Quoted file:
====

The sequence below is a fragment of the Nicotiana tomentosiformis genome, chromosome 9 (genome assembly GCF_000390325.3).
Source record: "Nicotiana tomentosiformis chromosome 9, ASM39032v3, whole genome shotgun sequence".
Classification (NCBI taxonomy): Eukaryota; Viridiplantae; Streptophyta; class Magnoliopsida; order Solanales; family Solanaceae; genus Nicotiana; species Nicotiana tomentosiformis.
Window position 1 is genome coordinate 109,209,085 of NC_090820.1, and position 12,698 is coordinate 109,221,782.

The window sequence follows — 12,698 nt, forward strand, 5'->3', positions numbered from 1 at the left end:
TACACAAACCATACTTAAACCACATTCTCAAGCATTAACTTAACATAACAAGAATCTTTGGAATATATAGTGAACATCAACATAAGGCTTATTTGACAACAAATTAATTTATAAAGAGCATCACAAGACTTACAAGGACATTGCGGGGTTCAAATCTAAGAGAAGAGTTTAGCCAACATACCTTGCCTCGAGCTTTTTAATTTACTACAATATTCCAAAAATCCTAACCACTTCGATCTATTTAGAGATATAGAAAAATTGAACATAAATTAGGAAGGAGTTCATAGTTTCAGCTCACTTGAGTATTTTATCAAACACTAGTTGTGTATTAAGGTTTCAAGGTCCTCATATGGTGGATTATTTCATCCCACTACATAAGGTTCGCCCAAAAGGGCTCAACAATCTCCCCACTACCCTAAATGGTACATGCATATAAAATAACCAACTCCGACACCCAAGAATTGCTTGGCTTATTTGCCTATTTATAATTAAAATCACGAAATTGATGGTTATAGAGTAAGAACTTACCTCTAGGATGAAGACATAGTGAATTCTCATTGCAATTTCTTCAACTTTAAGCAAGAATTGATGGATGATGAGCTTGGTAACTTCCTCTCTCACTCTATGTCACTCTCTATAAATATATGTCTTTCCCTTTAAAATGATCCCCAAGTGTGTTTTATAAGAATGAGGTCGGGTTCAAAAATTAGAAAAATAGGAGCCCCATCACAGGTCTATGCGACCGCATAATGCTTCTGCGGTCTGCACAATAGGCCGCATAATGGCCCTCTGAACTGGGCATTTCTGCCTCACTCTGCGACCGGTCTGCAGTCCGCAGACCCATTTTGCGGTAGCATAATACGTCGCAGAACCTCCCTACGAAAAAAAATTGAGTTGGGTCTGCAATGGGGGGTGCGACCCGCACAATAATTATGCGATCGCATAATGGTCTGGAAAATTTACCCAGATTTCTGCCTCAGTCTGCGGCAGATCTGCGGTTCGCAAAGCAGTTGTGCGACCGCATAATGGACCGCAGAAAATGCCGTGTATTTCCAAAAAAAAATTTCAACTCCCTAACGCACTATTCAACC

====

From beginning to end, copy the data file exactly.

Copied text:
The sequence below is a fragment of the Nicotiana tomentosiformis genome, chromosome 9 (genome assembly GCF_000390325.3).
Source record: "Nicotiana tomentosiformis chromosome 9, ASM39032v3, whole genome shotgun sequence".
Classification (NCBI taxonomy): Eukaryota; Viridiplantae; Streptophyta; class Magnoliopsida; order Solanales; family Solanaceae; genus Nicotiana; species Nicotiana tomentosiformis.
Window position 1 is genome coordinate 109,209,085 of NC_090820.1, and position 12,698 is coordinate 109,221,782.

The window sequence follows — 12,698 nt, forward strand, 5'->3', positions numbered from 1 at the left end:
TACACAAACCATACTTAAACCACATTCTCAAGCATTAACTTAACATAACAAGAATCTTTGGAATATATAGTGAACATCAACATAAGGCTTATTTGACAACAAATTAATTTATAAAGAGCATCACAAGACTTACAAGGACATTGCGGGGTTCAAATCTAAGAGAAGAGTTTAGCCAACATACCTTGCCTCGAGCTTTTTAATTTACTACAATATTCCAAAAATCCTAACCACTTCGATCTATTTAGAGATATAGAAAAATTGAACATAAATTAGGAAGGAGTTCATAGTTTCAGCTCACTTGAGTATTTTATCAAACACTAGTTGTGTATTAAGGTTTCAAGGTCCTCATATGGTGGATTATTTCATCCCACTACATAAGGTTCGCCCAAAAGGGCTCAACAATCTCCCCACTACCCTAAATGGTACATGCATATAAAATAACCAACTCCGACACCCAAGAATTGCTTGGCTTATTTGCCTATTTATAATTAAAATCACGAAATTGATGGTTATAGAGTAAGAACTTACCTCTAGGATGAAGACATAGTGAATTCTCATTGCAATTTCTTCAACTTTAAGCAAGAATTGATGGATGATGAGCTTGGTAACTTCCTCTCTCACTCTATGTCACTCTCTATAAATATATGTCTTTCCCTTTAAAATGATCCCCAAGTGTGTTTTATAAGAATGAGGTCGGGTTCAAAAATTAGAAAAATAGGAGCCCCATCACAGGTCTATGCGACCGCATAATGCTTCTGCGGTCTGCACAATAGGCCGCATAATGGCCCTCTGAACTGGGCATTTCTGCCTCACTCTGCGACCGGTCTGCAGTCCGCAGACCCATTTTGCGGTAGCATAATACGTCGCAGAACCTCCCTACGAAAAAAAATTGAGTTGGGTCTGCAATGGGGGGTGCGACCCGCACAATAATTATGCGATCGCATAATGGTCTGGAAAATTTACCCAGATTTCTGCCTCAGTCTGCGGCAGATCTGCGGTTCGCAAAGCAGTTGTGCGACCGCATAATGGACCGCAGAAAATGCCGTGTATTTCCAAAAAAAAATTTCAACTCCCTAACGCACTATTCAACC